Kansas school forces 8-year-old Native American student to cut hair

An 8-year-old Wyandotte Nation boy was ordered to cut his hair short by R.V. Haderlein Elementary school in Kansas's Girard School District. His mother did so after being told by Joni Benso, assistant principal at the school, that no exemptions to male dress codes would be made for religious or tribal reasons and that "she needed to cut his hair over the weekend or he would be sent home." The ACLU now demands that the schools rescind this policy.

His mother went to the school in September and explained that he grew out his hair for cultural reasons and offered to show documentation of his tribal affiliation. The ACLU said she was told there were no exemptions.The assistant principal then emailed the mother on a Friday, telling her she had until the following Monday to get her son's hair cut or he would be sent home.The ACLU's letter said the nation's history of "multifaceted efforts to separate Native American children from their families and tribes and to deny them their rights of cultural and religious expression" makes this particularly problematic.It noted that Native American children often had their hair cut when they were placed in boarding schools, which systematically abused students to assimilate them into white society.The letter said there is no legitimate reason for imposing the requirement, noting that girls are allowed to have long hair. The policy also promotes "rigid views of gender norms and roles," the letter said.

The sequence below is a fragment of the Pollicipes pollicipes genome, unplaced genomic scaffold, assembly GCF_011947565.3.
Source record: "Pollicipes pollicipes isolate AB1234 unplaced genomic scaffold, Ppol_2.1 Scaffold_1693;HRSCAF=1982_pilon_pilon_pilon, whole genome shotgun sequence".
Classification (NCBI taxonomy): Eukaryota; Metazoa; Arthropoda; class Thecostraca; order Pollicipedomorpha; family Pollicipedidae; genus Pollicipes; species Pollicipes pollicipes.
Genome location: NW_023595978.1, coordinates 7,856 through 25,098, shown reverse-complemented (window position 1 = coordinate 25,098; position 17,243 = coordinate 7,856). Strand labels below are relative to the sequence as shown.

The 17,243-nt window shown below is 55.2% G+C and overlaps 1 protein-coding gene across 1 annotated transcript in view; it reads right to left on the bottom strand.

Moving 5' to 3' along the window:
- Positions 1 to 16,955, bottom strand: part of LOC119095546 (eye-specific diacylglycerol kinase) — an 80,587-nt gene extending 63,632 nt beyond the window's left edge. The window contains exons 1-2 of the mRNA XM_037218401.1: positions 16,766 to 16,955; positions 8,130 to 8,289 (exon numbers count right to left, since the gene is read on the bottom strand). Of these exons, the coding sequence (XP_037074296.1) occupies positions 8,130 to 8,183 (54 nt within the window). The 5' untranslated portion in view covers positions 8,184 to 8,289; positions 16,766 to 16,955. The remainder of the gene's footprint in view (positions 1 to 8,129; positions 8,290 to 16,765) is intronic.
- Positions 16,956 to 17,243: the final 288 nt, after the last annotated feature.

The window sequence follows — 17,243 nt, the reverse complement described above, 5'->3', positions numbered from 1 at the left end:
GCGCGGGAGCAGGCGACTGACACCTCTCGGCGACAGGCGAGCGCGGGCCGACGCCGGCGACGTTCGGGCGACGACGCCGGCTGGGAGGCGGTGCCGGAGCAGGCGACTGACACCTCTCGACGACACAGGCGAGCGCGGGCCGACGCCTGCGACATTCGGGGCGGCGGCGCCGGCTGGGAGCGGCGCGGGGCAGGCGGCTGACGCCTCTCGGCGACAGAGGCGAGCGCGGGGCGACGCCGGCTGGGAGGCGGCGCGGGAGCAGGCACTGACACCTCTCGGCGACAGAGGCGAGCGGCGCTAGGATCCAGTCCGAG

Interesting that ABC News didn't name the people who ordered the child to have their hair cut or even the school itself. The ACLU (here's its letter) and local media were more specific. A corporate accountability narrative may suit all of us, but we should generally identify public officials who are problems for some of us.